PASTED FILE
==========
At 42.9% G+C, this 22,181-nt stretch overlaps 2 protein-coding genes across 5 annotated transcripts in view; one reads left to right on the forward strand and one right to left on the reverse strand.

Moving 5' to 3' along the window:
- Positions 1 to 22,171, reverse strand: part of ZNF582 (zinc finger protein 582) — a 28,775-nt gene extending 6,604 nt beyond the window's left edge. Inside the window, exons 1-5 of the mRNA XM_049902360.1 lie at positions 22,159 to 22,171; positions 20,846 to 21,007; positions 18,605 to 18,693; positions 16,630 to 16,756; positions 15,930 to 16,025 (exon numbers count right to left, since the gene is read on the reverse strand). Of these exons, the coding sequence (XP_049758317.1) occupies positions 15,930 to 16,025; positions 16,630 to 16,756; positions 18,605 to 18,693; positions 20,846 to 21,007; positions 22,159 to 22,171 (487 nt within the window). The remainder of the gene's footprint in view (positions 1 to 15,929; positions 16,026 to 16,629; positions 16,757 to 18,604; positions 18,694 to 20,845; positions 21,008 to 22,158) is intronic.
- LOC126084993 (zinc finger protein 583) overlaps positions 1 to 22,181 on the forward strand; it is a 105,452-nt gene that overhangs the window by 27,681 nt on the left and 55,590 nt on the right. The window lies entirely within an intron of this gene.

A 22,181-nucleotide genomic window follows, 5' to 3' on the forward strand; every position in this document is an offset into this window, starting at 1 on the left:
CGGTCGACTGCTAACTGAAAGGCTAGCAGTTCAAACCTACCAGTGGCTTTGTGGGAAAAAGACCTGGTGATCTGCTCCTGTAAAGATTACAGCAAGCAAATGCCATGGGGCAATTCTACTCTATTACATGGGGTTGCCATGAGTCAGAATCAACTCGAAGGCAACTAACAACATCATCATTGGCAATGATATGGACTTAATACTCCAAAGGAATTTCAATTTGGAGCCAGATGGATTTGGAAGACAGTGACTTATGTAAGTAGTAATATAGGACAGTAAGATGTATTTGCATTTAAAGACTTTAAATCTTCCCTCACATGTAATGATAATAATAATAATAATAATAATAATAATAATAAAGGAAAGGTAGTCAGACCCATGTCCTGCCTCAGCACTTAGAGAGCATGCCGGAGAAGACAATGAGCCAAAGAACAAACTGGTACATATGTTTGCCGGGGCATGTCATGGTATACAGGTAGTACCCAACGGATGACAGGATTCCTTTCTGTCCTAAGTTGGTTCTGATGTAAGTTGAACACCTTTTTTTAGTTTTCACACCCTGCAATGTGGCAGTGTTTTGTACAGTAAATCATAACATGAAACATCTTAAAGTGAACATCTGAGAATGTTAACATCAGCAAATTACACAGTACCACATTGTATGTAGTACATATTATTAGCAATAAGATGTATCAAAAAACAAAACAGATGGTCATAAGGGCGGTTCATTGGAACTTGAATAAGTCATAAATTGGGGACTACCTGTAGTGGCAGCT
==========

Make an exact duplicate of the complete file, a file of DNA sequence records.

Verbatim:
At 42.9% G+C, this 22,181-nt stretch overlaps 2 protein-coding genes across 5 annotated transcripts in view; one reads left to right on the forward strand and one right to left on the reverse strand.

Moving 5' to 3' along the window:
- Positions 1 to 22,171, reverse strand: part of ZNF582 (zinc finger protein 582) — a 28,775-nt gene extending 6,604 nt beyond the window's left edge. Inside the window, exons 1-5 of the mRNA XM_049902360.1 lie at positions 22,159 to 22,171; positions 20,846 to 21,007; positions 18,605 to 18,693; positions 16,630 to 16,756; positions 15,930 to 16,025 (exon numbers count right to left, since the gene is read on the reverse strand). Of these exons, the coding sequence (XP_049758317.1) occupies positions 15,930 to 16,025; positions 16,630 to 16,756; positions 18,605 to 18,693; positions 20,846 to 21,007; positions 22,159 to 22,171 (487 nt within the window). The remainder of the gene's footprint in view (positions 1 to 15,929; positions 16,026 to 16,629; positions 16,757 to 18,604; positions 18,694 to 20,845; positions 21,008 to 22,158) is intronic.
- LOC126084993 (zinc finger protein 583) overlaps positions 1 to 22,181 on the forward strand; it is a 105,452-nt gene that overhangs the window by 27,681 nt on the left and 55,590 nt on the right. The window lies entirely within an intron of this gene.

A 22,181-nucleotide genomic window follows, 5' to 3' on the forward strand; every position in this document is an offset into this window, starting at 1 on the left:
CGGTCGACTGCTAACTGAAAGGCTAGCAGTTCAAACCTACCAGTGGCTTTGTGGGAAAAAGACCTGGTGATCTGCTCCTGTAAAGATTACAGCAAGCAAATGCCATGGGGCAATTCTACTCTATTACATGGGGTTGCCATGAGTCAGAATCAACTCGAAGGCAACTAACAACATCATCATTGGCAATGATATGGACTTAATACTCCAAAGGAATTTCAATTTGGAGCCAGATGGATTTGGAAGACAGTGACTTATGTAAGTAGTAATATAGGACAGTAAGATGTATTTGCATTTAAAGACTTTAAATCTTCCCTCACATGTAATGATAATAATAATAATAATAATAATAATAATAATAAAGGAAAGGTAGTCAGACCCATGTCCTGCCTCAGCACTTAGAGAGCATGCCGGAGAAGACAATGAGCCAAAGAACAAACTGGTACATATGTTTGCCGGGGCATGTCATGGTATACAGGTAGTACCCAACGGATGACAGGATTCCTTTCTGTCCTAAGTTGGTTCTGATGTAAGTTGAACACCTTTTTTTAGTTTTCACACCCTGCAATGTGGCAGTGTTTTGTACAGTAAATCATAACATGAAACATCTTAAAGTGAACATCTGAGAATGTTAACATCAGCAAATTACACAGTACCACATTGTATGTAGTACATATTATTAGCAATAAGATGTATCAAAAAACAAAACAGATGGTCATAAGGGCGGTTCATTGGAACTTGAATAAGTCATAAATTGGGGACTACCTGTAGTGGCAGCT